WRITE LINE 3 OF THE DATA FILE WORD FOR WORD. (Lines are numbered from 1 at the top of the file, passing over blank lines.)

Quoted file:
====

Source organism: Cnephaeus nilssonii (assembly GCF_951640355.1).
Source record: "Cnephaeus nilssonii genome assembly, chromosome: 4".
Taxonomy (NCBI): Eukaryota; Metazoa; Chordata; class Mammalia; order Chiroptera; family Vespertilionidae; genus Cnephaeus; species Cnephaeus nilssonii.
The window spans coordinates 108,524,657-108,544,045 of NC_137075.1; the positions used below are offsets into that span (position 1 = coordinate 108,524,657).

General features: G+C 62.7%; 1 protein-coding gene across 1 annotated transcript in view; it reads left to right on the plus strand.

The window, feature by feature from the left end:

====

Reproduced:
Taxonomy (NCBI): Eukaryota; Metazoa; Chordata; class Mammalia; order Chiroptera; family Vespertilionidae; genus Cnephaeus; species Cnephaeus nilssonii.